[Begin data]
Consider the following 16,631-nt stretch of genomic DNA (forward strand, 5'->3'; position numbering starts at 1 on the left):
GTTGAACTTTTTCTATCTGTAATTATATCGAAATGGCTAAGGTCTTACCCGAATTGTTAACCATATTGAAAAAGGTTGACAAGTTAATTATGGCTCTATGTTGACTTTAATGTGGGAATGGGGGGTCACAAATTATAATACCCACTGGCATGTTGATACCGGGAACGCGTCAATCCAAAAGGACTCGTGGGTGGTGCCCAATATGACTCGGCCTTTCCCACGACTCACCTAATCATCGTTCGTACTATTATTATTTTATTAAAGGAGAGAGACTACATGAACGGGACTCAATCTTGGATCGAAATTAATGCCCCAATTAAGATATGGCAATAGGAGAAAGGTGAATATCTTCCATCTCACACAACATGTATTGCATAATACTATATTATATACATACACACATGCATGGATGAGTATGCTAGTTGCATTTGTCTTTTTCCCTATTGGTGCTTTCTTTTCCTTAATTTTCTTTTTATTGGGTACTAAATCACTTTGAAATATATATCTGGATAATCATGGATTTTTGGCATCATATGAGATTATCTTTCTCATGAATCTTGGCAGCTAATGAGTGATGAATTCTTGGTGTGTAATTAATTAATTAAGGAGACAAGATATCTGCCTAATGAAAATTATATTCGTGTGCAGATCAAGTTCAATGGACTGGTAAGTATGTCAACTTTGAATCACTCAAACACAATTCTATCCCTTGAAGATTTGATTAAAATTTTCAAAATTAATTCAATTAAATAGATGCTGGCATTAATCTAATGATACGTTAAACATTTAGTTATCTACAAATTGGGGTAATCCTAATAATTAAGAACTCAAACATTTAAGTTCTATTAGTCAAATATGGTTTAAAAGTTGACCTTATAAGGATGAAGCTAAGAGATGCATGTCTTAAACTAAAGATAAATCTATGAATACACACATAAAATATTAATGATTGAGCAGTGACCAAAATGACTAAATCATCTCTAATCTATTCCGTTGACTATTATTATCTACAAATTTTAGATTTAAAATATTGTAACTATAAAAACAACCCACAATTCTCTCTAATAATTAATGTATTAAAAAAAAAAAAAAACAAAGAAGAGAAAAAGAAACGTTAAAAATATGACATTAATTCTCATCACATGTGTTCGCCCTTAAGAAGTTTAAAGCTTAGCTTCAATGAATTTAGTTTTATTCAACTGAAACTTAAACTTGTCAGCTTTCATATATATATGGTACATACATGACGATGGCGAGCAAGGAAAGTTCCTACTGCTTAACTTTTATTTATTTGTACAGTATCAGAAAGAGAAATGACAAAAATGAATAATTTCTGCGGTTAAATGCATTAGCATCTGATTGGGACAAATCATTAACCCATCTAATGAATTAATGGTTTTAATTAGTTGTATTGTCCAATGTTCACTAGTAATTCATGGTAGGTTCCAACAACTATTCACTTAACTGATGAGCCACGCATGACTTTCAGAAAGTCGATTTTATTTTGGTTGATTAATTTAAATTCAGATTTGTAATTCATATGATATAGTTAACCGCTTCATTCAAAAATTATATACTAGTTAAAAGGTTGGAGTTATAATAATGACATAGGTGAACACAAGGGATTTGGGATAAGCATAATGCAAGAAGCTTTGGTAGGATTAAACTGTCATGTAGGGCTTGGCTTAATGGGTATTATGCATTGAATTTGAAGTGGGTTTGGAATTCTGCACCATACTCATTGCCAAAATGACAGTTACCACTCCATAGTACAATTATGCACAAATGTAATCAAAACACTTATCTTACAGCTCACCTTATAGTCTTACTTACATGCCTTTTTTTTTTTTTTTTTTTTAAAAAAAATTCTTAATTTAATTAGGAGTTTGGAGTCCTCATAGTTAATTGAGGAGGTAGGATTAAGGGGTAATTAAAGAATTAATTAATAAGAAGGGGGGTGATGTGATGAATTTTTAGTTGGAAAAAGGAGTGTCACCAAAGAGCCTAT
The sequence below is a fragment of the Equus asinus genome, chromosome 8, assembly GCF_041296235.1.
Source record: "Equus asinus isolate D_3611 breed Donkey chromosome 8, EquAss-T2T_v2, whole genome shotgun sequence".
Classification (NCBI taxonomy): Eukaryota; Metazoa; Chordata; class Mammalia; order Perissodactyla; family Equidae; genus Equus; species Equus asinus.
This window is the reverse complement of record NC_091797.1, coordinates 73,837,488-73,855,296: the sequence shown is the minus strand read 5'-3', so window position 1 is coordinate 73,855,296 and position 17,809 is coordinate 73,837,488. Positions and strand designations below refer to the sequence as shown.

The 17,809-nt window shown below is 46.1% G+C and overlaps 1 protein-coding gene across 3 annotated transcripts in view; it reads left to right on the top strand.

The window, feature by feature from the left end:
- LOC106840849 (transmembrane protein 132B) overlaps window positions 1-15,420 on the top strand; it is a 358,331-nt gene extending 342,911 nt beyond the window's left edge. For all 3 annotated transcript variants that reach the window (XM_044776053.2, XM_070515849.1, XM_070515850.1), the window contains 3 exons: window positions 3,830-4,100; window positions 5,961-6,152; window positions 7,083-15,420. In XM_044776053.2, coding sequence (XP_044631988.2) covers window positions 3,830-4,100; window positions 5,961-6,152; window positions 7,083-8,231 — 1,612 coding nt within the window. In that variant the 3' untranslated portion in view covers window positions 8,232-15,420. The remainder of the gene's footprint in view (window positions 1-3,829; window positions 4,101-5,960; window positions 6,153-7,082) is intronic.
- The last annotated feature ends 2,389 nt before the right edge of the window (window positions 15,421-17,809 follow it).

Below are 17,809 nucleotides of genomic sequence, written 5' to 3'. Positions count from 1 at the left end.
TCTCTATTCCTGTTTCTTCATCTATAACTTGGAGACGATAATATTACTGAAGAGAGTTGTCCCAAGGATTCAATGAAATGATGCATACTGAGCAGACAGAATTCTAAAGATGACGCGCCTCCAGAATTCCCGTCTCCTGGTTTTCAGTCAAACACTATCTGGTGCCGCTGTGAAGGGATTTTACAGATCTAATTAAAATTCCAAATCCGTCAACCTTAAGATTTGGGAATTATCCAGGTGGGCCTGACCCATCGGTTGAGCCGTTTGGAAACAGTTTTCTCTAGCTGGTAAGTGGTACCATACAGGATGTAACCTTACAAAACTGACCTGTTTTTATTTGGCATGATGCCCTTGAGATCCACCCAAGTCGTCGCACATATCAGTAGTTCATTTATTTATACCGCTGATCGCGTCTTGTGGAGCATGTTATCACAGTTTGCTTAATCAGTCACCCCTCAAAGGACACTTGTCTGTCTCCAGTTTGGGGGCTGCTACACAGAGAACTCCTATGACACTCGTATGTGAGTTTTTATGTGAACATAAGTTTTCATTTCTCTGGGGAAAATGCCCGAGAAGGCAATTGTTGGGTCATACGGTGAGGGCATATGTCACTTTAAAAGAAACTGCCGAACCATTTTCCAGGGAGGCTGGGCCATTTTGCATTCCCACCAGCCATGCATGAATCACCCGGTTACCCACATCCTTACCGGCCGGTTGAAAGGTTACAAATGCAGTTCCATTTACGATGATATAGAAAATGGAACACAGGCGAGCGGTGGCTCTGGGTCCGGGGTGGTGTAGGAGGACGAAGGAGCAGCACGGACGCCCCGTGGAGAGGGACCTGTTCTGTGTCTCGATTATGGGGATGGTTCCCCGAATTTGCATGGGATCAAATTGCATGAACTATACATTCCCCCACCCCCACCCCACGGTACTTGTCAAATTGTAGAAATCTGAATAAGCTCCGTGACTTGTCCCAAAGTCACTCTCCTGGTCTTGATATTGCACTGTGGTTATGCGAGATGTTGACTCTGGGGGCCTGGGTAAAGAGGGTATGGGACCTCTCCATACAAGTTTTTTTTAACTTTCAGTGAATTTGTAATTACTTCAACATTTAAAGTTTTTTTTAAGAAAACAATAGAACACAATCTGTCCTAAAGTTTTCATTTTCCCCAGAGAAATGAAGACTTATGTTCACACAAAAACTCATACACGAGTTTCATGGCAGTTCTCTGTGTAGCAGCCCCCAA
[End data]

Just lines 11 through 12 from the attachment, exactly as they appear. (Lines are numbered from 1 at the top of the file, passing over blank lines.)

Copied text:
Below are 17,809 nucleotides of genomic sequence, written 5' to 3'. Positions count from 1 at the left end.
TCTCTATTCCTGTTTCTTCATCTATAACTTGGAGACGATAATATTACTGAAGAGAGTTGTCCCAAGGATTCAATGAAATGATGCATACTGAGCAGACAGAATTCTAAAGATGACGCGCCTCCAGAATTCCCGTCTCCTGGTTTTCAGTCAAACACTATCTGGTGCCGCTGTGAAGGGATTTTACAGATCTAATTAAAATTCCAAATCCGTCAACCTTAAGATTTGGGAATTATCCAGGTGGGCCTGACCCATCGGTTGAGCCGTTTGGAAACAGTTTTCTCTAGCTGGTAAGTGGTACCATACAGGATGTAACCTTACAAAACTGACCTGTTTTTATTTGGCATGATGCCCTTGAGATCCACCCAAGTCGTCGCACATATCAGTAGTTCATTTATTTATACCGCTGATCGCGTCTTGTGGAGCATGTTATCACAGTTTGCTTAATCAGTCACCCCTCAAAGGACACTTGTCTGTCTCCAGTTTGGGGGCTGCTACACAGAGAACTCCTATGACACTCGTATGTGAGTTTTTATGTGAACATAAGTTTTCATTTCTCTGGGGAAAATGCCCGAGAAGGCAATTGTTGGGTCATACGGTGAGGGCATATGTCACTTTAAAAGAAACTGCCGAACCATTTTCCAGGGAGGCTGGGCCATTTTGCATTCCCACCAGCCATGCATGAATCACCCGGTTACCCACATCCTTACCGGCCGGTTGAAAGGTTACAAATGCAGTTCCATTTACGATGATATAGAAAATGGAACACAGGCGAGCGGTGGCTCTGGGTCCGGGGTGGTGTAGGAGGACGAAGGAGCAGCACGGACGCCCCGTGGAGAGGGACCTGTTCTGTGTCTCGATTATGGGGATGGTTCCCCGAATTTGCATGGGATCAAATTGCATGAACTATACATTCCCCCACCCCCACCCCACGGTACTTGTCAAATTGTAGAAATCTGAATAAGCTCCGTGACTTGTCCCAAAGTCACTCTCCTGGTCTTGATATTGCACTGTGGTTATGCGAGATGTTGACTCTGGGGGCCTGGGTAAAGAGGGTATGGGACCTCTCCATACAAGTTTTTTTTAACTTTCAGTGAATTTGTAATTACTTCAACATTTAAAGTTTTTTTTAAGAAAACAATAGAACACAATCTGTCCTAAAGTTTTCATTTTCCCCAGAGAAATGAAGACTTATGTTCACACAAAAACTCATACACGAGTTTCATGGCAGTTCTCTGTGTAGCAGCCCCCAA